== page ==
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Leena Lohiniva
Shelter - A Stratified Meeting Place (2002)

Throughout the ages, women have decorated, built and created the spirit of the home. Yet, eighty percent of world’s refugees are women and girls without a home, a tent their only shelter. This situation moved Kaija Kiuru to reflect on the meaning of forced and voluntary homelessness, and, on the other hand, the freedom to move and feel at home in any place. The artist moves because of the nature of her work and always builds a "home" in the new exhibition space, the work of art.

Kammio (Chamber 2002) is built from hand-knitted lace and is an extremely feminine and private shelter. In many cultures, a woman’s value is judged by her skills in handcraft, and it is only after a girl has learnt these skills that she enters the world of cultural meanings. The thousands of hours of work that were needed to make Kammio show the whole range of women's everyday yet concealed world: pains from growing up, love, the joy of motherhood, quarrels, violence, shame, escape, giving up what is important, and the empty arms of an old woman. Even though it is as fragile and light as a breath, this breast-shaped shelter can be taken on a journey for protection.

The starting point for Majakka (Lighthouse 2002) is its shape, which refers to home and stopping as well as waiting and longing. The lighthouse guides travelers with its light and provides them with shelter. The work is as beautiful as an ornament. The light from inside flows through the names of ships that have been cut into its walls, as if the lived lives they stand for would seep through. The memory and memories become interwoven with visual tensions. They give meaning and sense to life. It is a symbolic space which has a relationship to the history and world of experiences of the community and individual.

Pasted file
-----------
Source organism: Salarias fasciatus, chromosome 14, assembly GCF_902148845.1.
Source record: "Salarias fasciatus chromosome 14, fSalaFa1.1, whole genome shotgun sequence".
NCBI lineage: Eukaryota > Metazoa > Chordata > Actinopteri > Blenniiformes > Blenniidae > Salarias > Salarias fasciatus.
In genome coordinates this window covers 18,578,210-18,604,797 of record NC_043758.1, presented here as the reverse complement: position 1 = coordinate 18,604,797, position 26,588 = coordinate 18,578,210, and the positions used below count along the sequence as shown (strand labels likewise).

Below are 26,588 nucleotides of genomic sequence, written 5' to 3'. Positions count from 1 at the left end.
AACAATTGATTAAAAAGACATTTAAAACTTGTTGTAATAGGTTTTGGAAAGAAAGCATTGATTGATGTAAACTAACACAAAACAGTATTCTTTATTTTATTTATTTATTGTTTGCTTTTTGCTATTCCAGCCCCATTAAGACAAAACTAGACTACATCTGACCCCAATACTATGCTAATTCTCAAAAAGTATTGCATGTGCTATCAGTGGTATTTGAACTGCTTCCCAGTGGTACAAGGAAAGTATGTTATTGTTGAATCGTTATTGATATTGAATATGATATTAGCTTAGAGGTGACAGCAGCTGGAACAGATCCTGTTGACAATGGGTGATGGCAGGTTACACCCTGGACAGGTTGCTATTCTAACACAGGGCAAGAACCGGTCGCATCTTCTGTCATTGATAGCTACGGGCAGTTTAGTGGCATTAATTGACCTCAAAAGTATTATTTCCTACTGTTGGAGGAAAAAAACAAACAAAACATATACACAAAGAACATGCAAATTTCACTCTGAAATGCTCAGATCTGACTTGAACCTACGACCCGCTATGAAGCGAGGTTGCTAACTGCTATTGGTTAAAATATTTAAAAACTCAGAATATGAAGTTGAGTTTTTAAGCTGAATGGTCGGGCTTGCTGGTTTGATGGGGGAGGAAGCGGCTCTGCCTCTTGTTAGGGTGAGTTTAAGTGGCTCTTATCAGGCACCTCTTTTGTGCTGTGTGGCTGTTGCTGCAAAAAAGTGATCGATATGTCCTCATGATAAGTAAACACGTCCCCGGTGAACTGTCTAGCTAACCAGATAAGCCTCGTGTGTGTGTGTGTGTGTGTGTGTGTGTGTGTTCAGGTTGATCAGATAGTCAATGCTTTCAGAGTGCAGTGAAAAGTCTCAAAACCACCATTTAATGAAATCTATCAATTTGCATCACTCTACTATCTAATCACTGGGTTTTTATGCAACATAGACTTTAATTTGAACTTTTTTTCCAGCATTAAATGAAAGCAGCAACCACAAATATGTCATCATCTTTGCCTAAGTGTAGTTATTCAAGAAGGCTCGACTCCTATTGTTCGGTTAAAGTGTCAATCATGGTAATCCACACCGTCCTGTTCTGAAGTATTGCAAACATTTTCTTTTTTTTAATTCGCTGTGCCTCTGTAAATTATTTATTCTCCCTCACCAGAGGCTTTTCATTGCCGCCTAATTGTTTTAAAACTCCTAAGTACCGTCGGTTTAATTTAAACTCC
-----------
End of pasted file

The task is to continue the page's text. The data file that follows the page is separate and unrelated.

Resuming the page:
The meaning of space is physical; it includes smell, touch and sound. The Kaija Kiuru’s shelters are empty and silent mental spaces which bring longing and nostalgia. The shelters are only suggestive and that is why they are without cultural meanings. Lived lives are reflected in the shelters’ recycled materials such as army surplus blankets and old lace tablecloths, as well as in the artist's craft that has gone into connecting the parts. With its many dimensions and remoteness, the open and transparent space creates a closeness.

Leena Lohiniva
Rovaniemi Art Museum